Leaders of other european countries shared their views on the matter
Brussels: The EU and European governments warned that the British parliament's rejection of a Brexit deal heightened the risk of a disorderly withdrawal from the bloc.
Following are some of the key reactions to the vote, which saw MPs vote by a massive 432 to 202 votes against the agreement.
"I urge the United Kingdom to clarify its intentions as soon as possible. Time is almost up," -- European Commission president Jean-Claude Juncker.
The Withdrawal Agreement is a fair compromise and the best possible deal. It reduces the damage caused by Brexit for citizens and businesses across Europe. It is the only way to ensure an orderly withdrawal of the United Kingdom from the European Union.
"The risk of a disorderly withdrawal of the United Kingdom has increased with this evening's vote. While we do not want this to happen, the European Commission will continue its contingency work to help ensure the EU is fully prepared."
"If a deal is impossible, and no one wants no deal, then who will finally have the courage to say what the only positive solution is?" EU Council president Donald Tusk, who added the remaining EU27 "will remain united".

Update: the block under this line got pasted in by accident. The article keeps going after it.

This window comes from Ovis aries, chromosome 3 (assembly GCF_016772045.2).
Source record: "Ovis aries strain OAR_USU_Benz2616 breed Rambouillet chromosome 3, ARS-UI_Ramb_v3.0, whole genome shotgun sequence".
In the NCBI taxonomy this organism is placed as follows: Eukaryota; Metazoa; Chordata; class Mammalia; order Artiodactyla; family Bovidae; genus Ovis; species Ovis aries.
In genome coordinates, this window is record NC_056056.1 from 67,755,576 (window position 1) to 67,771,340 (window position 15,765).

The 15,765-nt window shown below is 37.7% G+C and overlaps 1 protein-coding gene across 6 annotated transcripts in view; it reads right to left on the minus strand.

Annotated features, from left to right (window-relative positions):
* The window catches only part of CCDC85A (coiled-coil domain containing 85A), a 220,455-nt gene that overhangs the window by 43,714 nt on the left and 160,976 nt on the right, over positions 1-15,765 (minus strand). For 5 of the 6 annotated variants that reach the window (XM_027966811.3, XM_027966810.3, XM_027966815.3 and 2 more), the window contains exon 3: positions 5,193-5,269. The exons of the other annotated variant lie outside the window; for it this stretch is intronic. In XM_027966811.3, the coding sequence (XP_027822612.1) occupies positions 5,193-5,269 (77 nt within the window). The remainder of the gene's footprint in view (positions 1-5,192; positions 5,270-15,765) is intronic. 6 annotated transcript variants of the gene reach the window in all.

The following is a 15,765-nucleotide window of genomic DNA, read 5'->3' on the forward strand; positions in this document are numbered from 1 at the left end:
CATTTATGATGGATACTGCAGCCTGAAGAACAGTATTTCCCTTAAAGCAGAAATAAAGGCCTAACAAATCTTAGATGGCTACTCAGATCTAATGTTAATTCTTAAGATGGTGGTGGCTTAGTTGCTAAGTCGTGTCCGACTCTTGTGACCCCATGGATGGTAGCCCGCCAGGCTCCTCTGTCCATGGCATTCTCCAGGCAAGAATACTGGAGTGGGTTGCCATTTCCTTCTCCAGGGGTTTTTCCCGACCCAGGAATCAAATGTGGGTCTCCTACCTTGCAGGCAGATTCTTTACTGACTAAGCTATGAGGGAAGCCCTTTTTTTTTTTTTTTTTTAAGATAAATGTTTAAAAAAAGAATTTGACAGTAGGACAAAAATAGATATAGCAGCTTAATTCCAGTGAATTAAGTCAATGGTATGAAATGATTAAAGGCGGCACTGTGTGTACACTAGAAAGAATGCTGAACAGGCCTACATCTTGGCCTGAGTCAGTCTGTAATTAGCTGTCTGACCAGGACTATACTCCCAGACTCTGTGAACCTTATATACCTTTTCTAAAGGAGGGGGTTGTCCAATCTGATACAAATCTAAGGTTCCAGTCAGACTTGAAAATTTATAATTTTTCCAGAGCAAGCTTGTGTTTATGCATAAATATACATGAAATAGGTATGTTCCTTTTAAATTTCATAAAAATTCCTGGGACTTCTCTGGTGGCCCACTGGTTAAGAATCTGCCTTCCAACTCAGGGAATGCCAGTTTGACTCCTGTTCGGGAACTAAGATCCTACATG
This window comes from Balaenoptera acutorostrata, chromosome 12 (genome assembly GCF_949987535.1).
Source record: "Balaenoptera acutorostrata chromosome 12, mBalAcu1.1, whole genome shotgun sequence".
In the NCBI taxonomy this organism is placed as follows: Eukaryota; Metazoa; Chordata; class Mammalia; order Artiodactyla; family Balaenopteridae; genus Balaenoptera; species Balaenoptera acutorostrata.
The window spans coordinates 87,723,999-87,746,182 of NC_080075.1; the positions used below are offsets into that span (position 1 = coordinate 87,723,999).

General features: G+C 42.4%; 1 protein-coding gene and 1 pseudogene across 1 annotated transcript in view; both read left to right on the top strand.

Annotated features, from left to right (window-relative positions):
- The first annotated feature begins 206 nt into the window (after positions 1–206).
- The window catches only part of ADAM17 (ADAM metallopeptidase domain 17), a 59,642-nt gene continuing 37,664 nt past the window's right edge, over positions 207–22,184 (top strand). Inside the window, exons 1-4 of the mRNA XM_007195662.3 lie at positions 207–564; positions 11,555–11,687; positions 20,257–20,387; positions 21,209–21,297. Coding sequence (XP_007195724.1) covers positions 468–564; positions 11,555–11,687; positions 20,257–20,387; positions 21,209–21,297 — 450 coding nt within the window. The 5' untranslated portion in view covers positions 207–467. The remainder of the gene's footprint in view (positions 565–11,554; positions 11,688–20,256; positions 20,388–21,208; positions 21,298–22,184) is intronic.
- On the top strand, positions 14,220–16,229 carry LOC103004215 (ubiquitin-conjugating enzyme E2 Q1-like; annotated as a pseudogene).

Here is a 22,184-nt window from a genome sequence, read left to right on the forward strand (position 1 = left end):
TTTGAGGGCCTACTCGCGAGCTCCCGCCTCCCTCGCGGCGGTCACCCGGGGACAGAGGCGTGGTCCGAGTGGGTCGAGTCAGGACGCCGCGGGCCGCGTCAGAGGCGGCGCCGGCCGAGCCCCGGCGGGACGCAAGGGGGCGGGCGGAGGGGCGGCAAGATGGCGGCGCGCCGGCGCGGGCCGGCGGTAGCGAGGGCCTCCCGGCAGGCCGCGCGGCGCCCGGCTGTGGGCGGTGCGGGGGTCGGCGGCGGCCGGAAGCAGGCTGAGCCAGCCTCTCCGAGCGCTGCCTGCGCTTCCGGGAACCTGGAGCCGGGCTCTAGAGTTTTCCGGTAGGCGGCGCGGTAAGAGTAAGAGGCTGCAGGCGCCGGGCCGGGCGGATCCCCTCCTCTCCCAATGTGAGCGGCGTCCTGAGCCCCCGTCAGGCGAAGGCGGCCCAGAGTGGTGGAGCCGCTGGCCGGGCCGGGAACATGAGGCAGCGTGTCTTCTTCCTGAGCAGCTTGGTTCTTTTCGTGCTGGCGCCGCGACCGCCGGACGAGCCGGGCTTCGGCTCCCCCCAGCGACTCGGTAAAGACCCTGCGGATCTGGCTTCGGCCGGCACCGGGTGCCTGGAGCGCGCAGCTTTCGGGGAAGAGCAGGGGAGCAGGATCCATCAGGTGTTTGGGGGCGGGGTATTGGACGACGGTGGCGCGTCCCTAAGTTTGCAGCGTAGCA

"It's now up to the British government to say what the next stage is. The EU will remain united and determined to find a deal," the EU's chief Brexit negotiator Michel Barnier said. Ireland said it would intensify preparations for a no-deal Brexit.
"Regrettably, the outcome of tonight's vote increases the risk of a disorderly Brexit. Consequently, the government will continue to intensify preparations for such an outcome," Dublin said in a statement. Germany said it is a bitter day for Europe.
"This is a bitter day for Europe. We are well prepared -- but a hard Brexit would be the least attractive choice, for the EU and GB (Great Britain)." -- German Finance Minister and Vice Chancellor Olaf Scholz. "A hard Brexit will be the worst of all options," said Annegret Kramp-Karrenbauer, leader of Chancellor Angela Merkel's centre-right CDU party and her likely successor.
Austrian Chancellor Sebastian Kurz, in a tweet, said "In any case, there will be no renegotiations on the withdrawal agreement." Spanish premier Pedro Sanchez said "An unordered exit would be negative for the EU and catastrophic for the UK."